• DSK: refers to a "DSP starter kit", also introduced in 2.1.3. The DSK is an external board with a TI DSP and associated peripherals, connected to a host PC either via USB or parallel port (see Figure 2-4). All DSK code in this topic was tested and debugged on a DSK with a C6416 DSP, and this product is referred to in the text as the C6416 DSK.

• target: refers to the DSP development board, either an EVM or DSK.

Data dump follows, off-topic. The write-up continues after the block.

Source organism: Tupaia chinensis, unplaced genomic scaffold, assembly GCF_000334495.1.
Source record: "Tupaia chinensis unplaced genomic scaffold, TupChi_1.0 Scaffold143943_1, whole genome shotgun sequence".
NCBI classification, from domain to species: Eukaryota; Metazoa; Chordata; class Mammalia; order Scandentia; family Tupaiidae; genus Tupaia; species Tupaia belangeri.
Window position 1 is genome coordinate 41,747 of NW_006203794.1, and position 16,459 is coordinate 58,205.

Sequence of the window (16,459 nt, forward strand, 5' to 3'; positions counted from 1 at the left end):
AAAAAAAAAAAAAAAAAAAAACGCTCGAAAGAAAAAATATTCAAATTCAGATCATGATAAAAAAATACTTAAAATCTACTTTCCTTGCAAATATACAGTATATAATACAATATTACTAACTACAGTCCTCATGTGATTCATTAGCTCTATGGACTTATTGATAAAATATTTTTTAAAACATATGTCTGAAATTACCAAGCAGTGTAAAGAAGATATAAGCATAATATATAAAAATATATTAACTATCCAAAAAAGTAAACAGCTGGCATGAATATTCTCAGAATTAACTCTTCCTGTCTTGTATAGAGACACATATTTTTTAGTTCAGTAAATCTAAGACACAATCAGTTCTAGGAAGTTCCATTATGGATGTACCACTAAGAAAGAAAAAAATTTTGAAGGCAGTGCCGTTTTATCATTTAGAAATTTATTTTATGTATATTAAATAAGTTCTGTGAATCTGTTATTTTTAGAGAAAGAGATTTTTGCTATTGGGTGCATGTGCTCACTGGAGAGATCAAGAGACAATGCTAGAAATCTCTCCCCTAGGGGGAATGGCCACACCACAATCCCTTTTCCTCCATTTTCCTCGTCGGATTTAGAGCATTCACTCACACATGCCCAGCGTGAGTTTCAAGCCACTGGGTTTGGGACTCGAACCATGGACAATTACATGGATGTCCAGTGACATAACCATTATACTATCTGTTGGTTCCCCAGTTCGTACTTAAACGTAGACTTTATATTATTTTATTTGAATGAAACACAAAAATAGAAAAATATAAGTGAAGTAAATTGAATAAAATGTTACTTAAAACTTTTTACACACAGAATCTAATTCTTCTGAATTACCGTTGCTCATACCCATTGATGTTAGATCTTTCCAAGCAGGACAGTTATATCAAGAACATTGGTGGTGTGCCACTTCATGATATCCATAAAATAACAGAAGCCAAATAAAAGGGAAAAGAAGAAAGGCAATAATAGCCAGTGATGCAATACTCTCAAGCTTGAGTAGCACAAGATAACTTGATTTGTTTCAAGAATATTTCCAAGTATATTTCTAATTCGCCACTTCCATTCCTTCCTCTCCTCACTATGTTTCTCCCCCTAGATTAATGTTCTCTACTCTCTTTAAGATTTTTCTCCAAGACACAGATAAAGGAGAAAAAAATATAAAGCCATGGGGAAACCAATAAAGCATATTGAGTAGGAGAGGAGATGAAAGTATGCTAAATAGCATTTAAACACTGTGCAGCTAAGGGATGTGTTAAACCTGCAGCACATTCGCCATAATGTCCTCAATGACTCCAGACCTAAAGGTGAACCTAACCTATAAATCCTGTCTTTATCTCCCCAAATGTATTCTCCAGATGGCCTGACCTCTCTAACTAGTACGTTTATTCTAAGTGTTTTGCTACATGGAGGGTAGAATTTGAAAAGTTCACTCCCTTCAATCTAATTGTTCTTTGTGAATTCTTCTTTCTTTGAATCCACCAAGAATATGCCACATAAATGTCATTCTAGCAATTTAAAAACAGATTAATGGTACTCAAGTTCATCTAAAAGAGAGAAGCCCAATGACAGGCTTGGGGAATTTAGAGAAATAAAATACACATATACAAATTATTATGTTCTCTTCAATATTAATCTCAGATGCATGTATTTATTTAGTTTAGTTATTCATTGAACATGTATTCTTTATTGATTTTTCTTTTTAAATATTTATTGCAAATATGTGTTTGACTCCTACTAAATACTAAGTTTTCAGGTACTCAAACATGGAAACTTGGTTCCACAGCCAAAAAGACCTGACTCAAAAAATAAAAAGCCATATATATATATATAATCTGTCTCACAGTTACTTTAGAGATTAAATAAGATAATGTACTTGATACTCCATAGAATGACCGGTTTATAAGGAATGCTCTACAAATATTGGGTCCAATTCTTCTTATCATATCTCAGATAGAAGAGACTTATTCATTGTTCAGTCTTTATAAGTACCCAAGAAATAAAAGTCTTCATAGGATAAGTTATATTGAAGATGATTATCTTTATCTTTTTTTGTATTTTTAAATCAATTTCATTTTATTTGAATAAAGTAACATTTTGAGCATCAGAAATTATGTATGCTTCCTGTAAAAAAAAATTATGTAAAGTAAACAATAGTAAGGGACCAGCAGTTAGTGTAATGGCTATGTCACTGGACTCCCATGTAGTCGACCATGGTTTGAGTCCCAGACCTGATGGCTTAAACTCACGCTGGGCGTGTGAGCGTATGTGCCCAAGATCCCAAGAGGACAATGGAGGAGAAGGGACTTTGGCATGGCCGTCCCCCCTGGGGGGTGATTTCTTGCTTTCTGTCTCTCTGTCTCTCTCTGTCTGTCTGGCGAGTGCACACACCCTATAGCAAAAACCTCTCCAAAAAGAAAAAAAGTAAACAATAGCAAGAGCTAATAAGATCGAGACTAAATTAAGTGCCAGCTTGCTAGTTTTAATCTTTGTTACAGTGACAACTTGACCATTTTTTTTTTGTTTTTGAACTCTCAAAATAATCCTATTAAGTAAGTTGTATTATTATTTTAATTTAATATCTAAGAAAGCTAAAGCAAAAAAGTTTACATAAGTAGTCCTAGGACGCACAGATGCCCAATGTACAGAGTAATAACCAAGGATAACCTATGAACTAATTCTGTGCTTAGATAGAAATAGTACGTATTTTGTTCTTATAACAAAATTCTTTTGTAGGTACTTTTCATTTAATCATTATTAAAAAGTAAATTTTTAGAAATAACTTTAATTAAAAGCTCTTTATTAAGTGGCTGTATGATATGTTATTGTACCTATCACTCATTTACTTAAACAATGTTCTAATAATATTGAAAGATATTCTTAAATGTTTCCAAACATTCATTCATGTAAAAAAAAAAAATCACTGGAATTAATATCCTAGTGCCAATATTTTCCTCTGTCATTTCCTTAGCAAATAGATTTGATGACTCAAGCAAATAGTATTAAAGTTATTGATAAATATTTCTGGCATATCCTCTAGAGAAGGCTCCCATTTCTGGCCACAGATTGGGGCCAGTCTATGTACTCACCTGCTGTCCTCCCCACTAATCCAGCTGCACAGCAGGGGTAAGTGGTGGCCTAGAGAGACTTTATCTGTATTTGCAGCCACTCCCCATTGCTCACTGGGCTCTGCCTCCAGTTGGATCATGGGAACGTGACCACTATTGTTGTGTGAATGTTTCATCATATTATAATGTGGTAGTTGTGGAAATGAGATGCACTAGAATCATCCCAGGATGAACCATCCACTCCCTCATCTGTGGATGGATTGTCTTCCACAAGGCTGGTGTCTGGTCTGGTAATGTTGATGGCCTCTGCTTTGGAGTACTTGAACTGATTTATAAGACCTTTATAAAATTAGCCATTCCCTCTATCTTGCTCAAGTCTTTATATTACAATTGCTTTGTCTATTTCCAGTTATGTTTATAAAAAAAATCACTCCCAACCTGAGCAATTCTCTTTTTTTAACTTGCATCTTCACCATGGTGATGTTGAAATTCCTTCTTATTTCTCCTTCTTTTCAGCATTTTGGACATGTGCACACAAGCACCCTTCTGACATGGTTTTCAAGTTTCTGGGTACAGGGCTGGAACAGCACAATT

Finally, a few words regarding the references to TI documentation – the amount of TI documentation is literally enormous, and unfortunately it is currently not located in its entirety in a central repository akin to MSDN. Each TI document has an associated "literature number", which accompanies each reference in this topic. The literature number is prefixed with a four-letter acronym – either SPRU for a user manual or SPRA for an application report. Some of these PDFs are included with the stock CCStudio install, but all of them can be downloaded from For example, a reference to SPRU653.pdf (user manual 653) can be downloaded by entering "SPRU653" in the keyword search field on the TI web-site, if it is not already found within the docs\pdf subdirectory underneath the TI install directory (typically C:\TI).